The researchers emphasize that the patient from Barcelona is functionally cured. That is, without any type of treatment, her body controls the replication of HIV… but this doesn’t mean that the virus has ceased to exist inside her body. When her cells are analyzed, there is a viable virus capable of causing new infections. For this reason, hers is a different case from that experienced by a handful of patients receiving experimental treatments in London and Berlin. The latter group of individuals completely eliminated HIV from their bodies thanks to bone marrow transplants.
Dr. Juan Ambrosioni, a doctor at the Clinic’s HIV-AIDS unit, stresses that this measure is very aggressive. “You can’t use it for the almost 40 million people living with HIV. On the other hand, if you manage to detect a group with a certain genetic substrate that, through certain interventions, can spontaneously control the virus, you would be doing something potentially much easier to scale.”
The next step in this research is to identify exactly what combination of factors specific to the female patient led to this control over the virus. The idea is to replicate the conditions that the other participants in the clinical trial did not have.
“It’s very important to study [the patient] in depth. Once we completely understand her cells and immunity, we will be able to design research projects for others. While we may not be able to cure them, we can find a way for them to manage to live without treatment, with an undetectable viral load and without the possibility of being contagious. A fascinating range of research possibilities is opening up,” Mallolas confirms.
One of the next stages of research is to analyze the rest of the clinical trial cohort to compare the patient from Barcelona with the other participants.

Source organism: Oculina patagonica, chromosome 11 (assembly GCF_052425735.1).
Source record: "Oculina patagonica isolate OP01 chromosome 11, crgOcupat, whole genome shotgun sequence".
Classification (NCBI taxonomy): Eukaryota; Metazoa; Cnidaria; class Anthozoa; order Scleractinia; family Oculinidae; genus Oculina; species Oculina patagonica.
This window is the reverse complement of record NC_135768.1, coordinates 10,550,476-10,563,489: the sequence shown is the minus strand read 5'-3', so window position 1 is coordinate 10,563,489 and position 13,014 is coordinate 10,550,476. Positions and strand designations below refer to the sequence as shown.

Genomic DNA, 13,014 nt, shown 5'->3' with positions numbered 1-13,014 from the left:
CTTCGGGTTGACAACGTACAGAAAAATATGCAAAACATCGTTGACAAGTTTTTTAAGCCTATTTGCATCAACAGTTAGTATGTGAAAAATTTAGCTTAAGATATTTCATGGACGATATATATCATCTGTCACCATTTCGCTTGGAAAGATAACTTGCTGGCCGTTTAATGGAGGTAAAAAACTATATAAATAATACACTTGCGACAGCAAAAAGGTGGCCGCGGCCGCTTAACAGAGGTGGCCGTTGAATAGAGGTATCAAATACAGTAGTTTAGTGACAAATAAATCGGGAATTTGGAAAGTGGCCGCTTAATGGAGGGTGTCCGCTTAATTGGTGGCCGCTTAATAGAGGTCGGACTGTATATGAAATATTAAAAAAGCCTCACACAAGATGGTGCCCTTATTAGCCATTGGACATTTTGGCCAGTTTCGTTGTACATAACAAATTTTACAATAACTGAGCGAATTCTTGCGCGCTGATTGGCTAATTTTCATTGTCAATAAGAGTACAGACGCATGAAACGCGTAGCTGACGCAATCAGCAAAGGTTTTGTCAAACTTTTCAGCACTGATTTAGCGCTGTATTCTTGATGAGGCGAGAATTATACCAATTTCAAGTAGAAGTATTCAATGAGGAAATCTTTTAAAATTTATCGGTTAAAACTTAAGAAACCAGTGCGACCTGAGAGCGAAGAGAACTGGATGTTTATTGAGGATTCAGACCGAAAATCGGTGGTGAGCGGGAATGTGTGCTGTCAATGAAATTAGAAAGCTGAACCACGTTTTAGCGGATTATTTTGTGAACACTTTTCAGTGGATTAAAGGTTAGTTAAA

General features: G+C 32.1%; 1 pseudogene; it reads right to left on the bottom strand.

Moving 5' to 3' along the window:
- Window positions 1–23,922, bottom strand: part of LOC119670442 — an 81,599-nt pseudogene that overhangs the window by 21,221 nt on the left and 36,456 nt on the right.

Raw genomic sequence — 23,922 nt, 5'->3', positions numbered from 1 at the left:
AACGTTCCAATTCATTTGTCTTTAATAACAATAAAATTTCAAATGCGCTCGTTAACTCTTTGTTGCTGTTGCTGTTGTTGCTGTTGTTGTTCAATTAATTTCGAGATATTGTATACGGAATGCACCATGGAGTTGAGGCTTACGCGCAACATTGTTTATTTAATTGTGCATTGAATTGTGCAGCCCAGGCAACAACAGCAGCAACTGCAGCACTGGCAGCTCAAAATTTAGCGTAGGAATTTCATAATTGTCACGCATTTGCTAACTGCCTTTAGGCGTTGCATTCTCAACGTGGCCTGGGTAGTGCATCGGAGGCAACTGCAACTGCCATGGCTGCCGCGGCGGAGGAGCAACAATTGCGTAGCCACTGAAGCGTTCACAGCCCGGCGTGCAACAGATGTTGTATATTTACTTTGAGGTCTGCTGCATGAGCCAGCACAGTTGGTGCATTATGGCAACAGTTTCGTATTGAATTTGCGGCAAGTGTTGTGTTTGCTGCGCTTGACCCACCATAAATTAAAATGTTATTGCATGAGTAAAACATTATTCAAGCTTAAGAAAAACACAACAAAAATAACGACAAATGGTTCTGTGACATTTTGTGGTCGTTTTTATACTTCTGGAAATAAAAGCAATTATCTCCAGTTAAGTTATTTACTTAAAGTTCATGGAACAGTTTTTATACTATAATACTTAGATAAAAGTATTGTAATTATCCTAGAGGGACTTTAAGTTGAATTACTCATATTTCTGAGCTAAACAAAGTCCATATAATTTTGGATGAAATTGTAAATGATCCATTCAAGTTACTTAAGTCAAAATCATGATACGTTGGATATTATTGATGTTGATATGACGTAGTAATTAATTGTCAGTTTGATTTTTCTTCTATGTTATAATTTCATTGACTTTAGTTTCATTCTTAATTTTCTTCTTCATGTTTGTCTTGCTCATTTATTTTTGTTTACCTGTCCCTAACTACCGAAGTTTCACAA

“This cohort is going to give us a lot of information about whether the treatment did something special to her and not to the others, or if it did it to everyone and they only needed to have certain genetic factors to trigger it,” says Dr. Climent.
Researchers from the Hospital Clínic-IDIBAPS/University of Barcelona, the Infectious Diseases Network Biomedical Research Center (CIBERINFEC), the Germans Trias i Pujol Hospital and the Carlos III Health Institute have participated in the follow-up to the case study. In the best scenario, the team aspires to achieve a definitive cure for the woman. At worst, she may need antiretroviral therapy again.
“You have to be very careful… we could have 15 years of success, but not 16,” Mallolas warns.
Advanced age can also be a negative factor. Dr. Climent says that they do not know how aging may affect the patient’s health situation five or 10 years from now, but given that the patient has normal immune levels and has not suffered any health problem in the last 15 years, there is reason to hope for the best.
Little is known about the patient from Barcelona since she has requested to remain anonymous. It is only known that she is in excellent health and her immune system and tests are perfectly normal. Mallolas describes her as a person who has given “everything” for science.
“She is super collaborative and this is to be appreciated… there are many volunteers in the world of HIV who go unnoticed and who are, however, the ones who allow studies like this to be carried out.”